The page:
Nearly six years ago, lifelong friends Teresa and Rita, two chimpanzees used in research for the Air Force space program and subsequently in biomedical research, were the first residents to arrive at Chimp Haven and enjoy their newfound freedom in the forested habitat of the sanctuary. On January 7, 2011, Rita lost her best friend. Teresa, 46, suffered from a degenerative orthopedic condition.
Teresa was a favorite of other chimpanzees and staff alike. She was known for her strong personality. She was the peace maker when drama occurred in her social group. She and Rita were known for keeping the males of the group in line. She would not hesitate to cause a commotion if her care givers did not deliver her food at the moment she wanted it.
Yet for all her feistiness, Teresa had a gentle side that became all the more apparent four years ago, on January 8, 2007 when she walked out of the woods at Chimp Haven cradling a newborn baby chimpanzee. Tracy, as the baby was later named, was conceived when the vasectomy of Conan, one of the males in Teresa’s group, failed. Teresa, 42 at the time, was considered too old to have a baby, but clearly she defied the odds.
“Teresa was an excellent mother,” says Dr. Linda Brent, President of Chimp Haven. “She protected her baby and kept her safe; yet, she knew when to give her freedom.” Although Teresa kept Tracy close, she allowed other members of her group to help with childcare. Mason, 26, and Suzanna, 34, have been particularly close to Tracy. Their relationship with the four-year-old brings comfort to the Chimp Haven staff, according to behaviorist Amy Fultz: “Having Suzanna and Mason look after Tracy could provide her with comfort now that her mother is gone. She already sleeps with Mason at night. We see the two of them curled up together.”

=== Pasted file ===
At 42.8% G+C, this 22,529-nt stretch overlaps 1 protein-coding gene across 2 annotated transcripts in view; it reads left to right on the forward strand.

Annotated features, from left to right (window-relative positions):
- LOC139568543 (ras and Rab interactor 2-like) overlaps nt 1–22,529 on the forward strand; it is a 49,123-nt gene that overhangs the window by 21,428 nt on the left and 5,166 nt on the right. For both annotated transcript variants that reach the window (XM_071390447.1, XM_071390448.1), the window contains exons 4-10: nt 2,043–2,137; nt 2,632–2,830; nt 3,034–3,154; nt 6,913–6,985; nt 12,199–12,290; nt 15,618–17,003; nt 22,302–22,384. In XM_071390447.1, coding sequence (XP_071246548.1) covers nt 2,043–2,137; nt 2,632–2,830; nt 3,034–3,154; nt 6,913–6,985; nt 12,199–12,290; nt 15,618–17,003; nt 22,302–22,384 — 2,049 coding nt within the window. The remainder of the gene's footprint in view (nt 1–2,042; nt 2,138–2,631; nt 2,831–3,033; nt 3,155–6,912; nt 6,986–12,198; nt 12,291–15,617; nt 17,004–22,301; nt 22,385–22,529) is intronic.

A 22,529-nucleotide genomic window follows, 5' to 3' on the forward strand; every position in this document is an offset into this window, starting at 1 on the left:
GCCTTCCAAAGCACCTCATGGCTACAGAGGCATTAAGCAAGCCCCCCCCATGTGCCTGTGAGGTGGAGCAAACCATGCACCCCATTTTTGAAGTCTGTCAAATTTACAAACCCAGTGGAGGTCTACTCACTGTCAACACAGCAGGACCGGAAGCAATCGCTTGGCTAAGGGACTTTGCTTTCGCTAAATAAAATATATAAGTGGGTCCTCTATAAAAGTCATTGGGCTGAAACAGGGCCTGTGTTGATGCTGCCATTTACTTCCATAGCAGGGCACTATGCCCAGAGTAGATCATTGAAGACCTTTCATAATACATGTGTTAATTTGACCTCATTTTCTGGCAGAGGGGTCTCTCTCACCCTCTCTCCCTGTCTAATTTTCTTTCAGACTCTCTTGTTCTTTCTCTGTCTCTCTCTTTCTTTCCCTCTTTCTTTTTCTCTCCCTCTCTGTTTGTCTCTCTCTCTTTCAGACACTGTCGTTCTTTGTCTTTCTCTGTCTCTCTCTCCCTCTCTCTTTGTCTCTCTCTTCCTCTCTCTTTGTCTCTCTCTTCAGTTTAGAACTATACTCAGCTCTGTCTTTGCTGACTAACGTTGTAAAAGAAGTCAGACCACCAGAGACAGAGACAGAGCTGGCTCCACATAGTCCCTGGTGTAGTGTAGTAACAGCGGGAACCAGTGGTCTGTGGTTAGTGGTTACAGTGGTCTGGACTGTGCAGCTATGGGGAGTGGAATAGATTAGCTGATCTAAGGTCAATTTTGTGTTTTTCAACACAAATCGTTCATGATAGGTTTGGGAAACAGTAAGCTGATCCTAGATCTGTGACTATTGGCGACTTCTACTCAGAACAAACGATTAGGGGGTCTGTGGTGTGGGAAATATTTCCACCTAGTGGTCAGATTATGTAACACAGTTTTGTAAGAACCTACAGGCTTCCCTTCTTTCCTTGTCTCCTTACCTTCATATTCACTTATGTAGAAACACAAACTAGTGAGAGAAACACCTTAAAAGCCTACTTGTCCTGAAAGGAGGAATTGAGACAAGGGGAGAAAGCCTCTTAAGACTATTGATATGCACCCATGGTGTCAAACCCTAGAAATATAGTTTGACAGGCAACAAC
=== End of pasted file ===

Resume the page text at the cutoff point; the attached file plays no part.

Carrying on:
Dr. Brent acknowledges that Tracy will face emotional stress as a result of the loss of her mother.
“Chimpanzees grieve the same way that humans do,” she explains. “For Tracy, time as well as support of the other chimpanzees will bring her through this. And, of course, the Chimp Haven staff will be close by to make sure Tracy is doing okay. We are also concerned about Rita, Teresa’s best friend. This is going to be a difficult period for her.”
The loss of any chimpanzee at Chimp Haven is heart breaking for the staff, but Teresa’s death is particularly difficult for Linda Brent and Amy Fultz. Both worked with her at the Southwest Foundation for Biomedical Research in San Antonio. “We were thrilled when Teresa had the chance to follow us to Chimp Haven,” says Dr. Brent. “Teresa was born in Africa and knew how to climb trees. That was one of the first things she did when she came to Chimp Haven. Even when Tracy was a baby, Teresa would climb trees with Tracy clutched to her belly. She taught many of the chimpanzees she met at Chimp Haven how to climb and do all the other things a chimpanzee can do when they have freedom. She’s gone from Chimp Haven, but knowing Teresa, I imagine her spirit is soaring.”